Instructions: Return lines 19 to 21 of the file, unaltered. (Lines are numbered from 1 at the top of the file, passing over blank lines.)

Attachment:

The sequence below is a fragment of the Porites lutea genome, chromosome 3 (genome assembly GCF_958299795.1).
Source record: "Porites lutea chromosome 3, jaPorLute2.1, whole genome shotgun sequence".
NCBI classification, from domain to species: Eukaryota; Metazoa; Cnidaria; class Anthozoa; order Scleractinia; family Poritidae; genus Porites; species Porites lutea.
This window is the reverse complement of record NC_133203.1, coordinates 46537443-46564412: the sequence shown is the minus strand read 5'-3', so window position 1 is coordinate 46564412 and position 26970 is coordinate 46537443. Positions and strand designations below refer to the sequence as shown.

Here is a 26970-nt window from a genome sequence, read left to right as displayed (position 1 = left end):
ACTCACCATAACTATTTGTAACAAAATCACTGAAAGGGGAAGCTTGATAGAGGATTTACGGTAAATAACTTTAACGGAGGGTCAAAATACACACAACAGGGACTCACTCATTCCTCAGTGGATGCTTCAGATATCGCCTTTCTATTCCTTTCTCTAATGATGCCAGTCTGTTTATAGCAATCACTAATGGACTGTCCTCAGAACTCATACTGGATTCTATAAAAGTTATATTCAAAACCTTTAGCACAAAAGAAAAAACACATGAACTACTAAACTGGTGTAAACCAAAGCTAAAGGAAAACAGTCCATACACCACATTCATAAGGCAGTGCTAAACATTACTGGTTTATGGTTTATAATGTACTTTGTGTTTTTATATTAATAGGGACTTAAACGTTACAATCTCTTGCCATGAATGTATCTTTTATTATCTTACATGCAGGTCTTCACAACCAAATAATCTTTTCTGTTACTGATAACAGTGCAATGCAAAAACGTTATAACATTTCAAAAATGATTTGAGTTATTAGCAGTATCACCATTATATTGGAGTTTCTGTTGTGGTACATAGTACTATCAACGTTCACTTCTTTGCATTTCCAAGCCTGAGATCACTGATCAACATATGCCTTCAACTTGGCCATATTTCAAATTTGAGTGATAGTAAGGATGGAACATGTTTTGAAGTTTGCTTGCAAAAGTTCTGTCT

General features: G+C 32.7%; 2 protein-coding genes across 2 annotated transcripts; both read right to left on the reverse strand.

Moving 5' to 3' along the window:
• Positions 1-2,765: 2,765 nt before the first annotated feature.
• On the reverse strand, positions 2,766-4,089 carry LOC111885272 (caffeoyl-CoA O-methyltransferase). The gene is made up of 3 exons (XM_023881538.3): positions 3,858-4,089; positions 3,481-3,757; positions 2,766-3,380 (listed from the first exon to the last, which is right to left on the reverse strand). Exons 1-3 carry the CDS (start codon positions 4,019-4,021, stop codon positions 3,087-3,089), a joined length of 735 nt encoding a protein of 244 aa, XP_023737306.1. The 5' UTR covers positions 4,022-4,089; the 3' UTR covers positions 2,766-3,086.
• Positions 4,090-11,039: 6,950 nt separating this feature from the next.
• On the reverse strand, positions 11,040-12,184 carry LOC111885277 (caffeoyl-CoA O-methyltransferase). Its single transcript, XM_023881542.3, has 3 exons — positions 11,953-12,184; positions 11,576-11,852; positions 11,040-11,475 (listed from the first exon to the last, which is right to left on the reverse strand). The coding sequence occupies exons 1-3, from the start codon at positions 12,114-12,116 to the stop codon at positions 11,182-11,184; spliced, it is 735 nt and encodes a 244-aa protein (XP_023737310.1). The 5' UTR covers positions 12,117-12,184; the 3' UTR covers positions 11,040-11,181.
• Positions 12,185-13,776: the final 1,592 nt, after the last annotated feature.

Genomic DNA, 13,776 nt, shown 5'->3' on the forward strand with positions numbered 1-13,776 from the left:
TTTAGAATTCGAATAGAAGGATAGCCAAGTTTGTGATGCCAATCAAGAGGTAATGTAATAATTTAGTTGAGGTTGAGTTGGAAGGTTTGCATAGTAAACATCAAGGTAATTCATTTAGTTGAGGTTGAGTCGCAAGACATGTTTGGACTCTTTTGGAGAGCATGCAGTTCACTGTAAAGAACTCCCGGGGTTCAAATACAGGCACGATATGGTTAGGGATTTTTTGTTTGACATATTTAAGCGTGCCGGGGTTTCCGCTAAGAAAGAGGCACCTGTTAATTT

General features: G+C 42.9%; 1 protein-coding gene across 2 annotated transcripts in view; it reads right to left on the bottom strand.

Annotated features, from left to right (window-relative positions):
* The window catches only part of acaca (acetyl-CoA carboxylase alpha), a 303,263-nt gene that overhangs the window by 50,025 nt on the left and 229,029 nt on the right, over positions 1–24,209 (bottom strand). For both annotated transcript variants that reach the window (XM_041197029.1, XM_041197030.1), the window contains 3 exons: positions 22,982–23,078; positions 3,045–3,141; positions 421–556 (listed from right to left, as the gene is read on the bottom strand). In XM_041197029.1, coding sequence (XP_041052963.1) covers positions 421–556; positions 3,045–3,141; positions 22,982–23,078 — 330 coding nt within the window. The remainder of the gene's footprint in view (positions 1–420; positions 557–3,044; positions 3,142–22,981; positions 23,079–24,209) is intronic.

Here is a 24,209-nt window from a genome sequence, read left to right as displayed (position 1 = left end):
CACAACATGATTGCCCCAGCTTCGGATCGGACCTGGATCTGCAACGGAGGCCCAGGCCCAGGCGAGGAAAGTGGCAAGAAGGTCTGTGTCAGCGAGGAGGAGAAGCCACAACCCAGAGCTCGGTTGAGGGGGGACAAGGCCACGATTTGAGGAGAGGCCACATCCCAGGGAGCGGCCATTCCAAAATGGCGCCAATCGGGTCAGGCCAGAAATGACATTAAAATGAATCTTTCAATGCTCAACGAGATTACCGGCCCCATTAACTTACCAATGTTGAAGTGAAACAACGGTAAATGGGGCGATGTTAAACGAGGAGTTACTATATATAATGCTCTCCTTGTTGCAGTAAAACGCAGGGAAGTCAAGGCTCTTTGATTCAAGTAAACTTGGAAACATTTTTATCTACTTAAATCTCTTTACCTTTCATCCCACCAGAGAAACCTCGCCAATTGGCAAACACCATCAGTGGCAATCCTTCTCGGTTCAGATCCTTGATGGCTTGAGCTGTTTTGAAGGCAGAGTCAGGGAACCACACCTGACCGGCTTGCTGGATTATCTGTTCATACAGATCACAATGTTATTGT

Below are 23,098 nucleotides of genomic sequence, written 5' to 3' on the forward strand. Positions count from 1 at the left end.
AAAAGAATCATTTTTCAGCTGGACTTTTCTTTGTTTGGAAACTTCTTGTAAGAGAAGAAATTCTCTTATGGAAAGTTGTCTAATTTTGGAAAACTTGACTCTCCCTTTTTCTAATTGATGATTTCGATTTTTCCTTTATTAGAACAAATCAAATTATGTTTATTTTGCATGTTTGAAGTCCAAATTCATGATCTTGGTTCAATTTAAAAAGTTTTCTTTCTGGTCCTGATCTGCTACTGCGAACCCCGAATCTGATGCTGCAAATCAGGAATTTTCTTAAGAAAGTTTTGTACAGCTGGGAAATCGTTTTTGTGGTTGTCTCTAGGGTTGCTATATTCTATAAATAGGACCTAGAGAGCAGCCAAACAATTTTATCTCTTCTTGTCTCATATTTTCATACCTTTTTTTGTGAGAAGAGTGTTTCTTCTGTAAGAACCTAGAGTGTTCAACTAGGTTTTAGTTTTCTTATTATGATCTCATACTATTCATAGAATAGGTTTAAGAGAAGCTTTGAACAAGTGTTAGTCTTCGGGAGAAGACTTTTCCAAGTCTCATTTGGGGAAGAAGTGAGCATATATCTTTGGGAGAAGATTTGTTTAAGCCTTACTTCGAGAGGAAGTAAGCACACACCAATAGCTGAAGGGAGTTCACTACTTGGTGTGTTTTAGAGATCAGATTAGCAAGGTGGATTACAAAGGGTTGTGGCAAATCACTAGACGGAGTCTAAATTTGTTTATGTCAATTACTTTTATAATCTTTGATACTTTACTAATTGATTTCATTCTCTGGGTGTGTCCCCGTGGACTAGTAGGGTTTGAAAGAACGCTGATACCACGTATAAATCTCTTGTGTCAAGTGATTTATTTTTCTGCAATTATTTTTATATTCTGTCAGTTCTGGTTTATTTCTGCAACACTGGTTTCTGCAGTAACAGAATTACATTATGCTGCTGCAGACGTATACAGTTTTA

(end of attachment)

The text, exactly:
Here is a 24,209-nt window from a genome sequence, read left to right as displayed (position 1 = left end):
CACAACATGATTGCCCCAGCTTCGGATCGGACCTGGATCTGCAACGGAGGCCCAGGCCCAGGCGAGGAAAGTGGCAAGAAGGTCTGTGTCAGCGAGGAGGAGAAGCCACAACCCAGAGCTCGGTTGAGGGGGGACAAGGCCACGATTTGAGGAGAGGCCACATCCCAGGGAGCGGCCATTCCAAAATGGCGCCAATCGGGTCAGGCCAGAAATGACATTAAAATGAATCTTTCAATGCTCAACGAGATTACCGGCCCCATTAACTTACCAATGTTGAAGTGAAACAACGGTAAATGGGGCGATGTTAAACGAGGAGTTACTATATATAATGCTCTCCTTGTTGCAGTAAAACGCAGGGAAGTCAAGGCTCTTTGATTCAAGTAAACTTGGAAACATTTTTATCTACTTAAATCTCTTTACCTTTCATCCCACCAGAGAAACCTCGCCAATTGGCAAACACCATCAGTGGCAATCCTTCTCGGTTCAGATCCTTGATGGCTTGAGCTGTTTTGAAGGCAGAGTCAGGGAACCACACCTGACCGGCTTGCTGGATTATCTGTTCATACAGATCACAATGTTATTGT

Below are 23,098 nucleotides of genomic sequence, written 5' to 3' on the forward strand. Positions count from 1 at the left end.